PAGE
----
Misdemeanor Charges

Rahul Balaram, Experienced Attorney, Shares the Misconceptions of Misdemeanor Charges

The legal machinery in the U.S. and in many other countries is geared towards offering those found guilty of felony a fair chance at justice and rehabilitation. Those accused of misdemeanor, on the other hand, are often ignored and left fighting for themselves. Even in wealthy states like California, courts that hear misdemeanors are often crowded, and the accused are routinely denied a lawyer if they can’t afford one themselves. Guilty verdicts are casually handed out to the accused by courts that hardly give them a chance to defend themselves. However, many continue to think that misdemeanors will hardly ever affect them. In this article, criminal defense attorney Rahul Balaram shares his concern about this misconception.

Despite the common notion that misdemeanors can’t hurt a person’s record or reputation, misdemeanors can often negatively influence a person’s life, especially if they are young. A misdemeanor conviction is not a small matter — it can hurt your chances of success for life in many ways.

A misdemeanor charge will likely show up on background checks and can limit a person’s options in areas, such as housing and employment. It can also affect their finances and career since many punishments require a person to pay fines, attend classes, carry out community service, and, in extreme cases, result in jail time.

Parents especially need to be very careful in making sure that their children understand what happens when they are caught in the act of a misdemeanor.

There Can Be Jail Time

In some cases, a person may be sentenced anywhere from a couple of days to 2.5 years in jail for a misdemeanor. While jail time for a misdemeanor usually only lasts a few days, the overall experience can often be quite traumatizing for a person.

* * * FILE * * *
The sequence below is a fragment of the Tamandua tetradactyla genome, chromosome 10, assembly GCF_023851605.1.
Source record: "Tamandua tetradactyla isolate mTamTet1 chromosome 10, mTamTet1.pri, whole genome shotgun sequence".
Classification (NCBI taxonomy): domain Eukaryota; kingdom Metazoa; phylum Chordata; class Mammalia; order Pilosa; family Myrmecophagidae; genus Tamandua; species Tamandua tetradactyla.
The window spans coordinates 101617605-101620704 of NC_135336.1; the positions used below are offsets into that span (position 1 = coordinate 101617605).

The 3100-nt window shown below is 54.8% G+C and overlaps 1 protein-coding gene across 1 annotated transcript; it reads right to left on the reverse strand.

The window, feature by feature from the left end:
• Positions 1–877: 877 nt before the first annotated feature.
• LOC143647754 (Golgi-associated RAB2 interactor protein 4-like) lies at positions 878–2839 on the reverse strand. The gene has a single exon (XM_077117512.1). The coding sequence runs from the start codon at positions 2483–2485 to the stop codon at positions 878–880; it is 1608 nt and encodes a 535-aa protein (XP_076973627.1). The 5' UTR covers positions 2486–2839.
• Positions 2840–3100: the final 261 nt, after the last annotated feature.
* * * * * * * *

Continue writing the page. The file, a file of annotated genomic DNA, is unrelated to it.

Jail time can also negatively impact a person’s career, especially if they are jailed for an extended period of time. Employers may choose to fire them for serving time, particularly in cases where they miss more than a few days of work.

Fines Can Be Financially Damaging

If a person is going through a hard time, financially-speaking, a hefty fine from a misdemeanor can hit them hard.

Some fines can be as much as a few thousand dollars, and for someone who cannot afford it, they may need to borrow money from a lender. It may take years for them to be able to pay it back, and until then, their credit score may take serious hits for any missed payments, which can impact their ability to buy or rent cars and housing.

Even Teens Are Affected

A common misconception is that a youth record can’t hurt a person’s future, but it can.

Teens who commit misdemeanors are more likely to follow the wrong path later in life, and some employers can see whether they have a youth record, which can affect their career.

Parents should talk to their teens and work with them to ensure they understand the consequences in order to prevent future poor decisions from being made before it becomes a habit. It may be just teenage rebellion now, but talking to them early can guide them to their best possible life.

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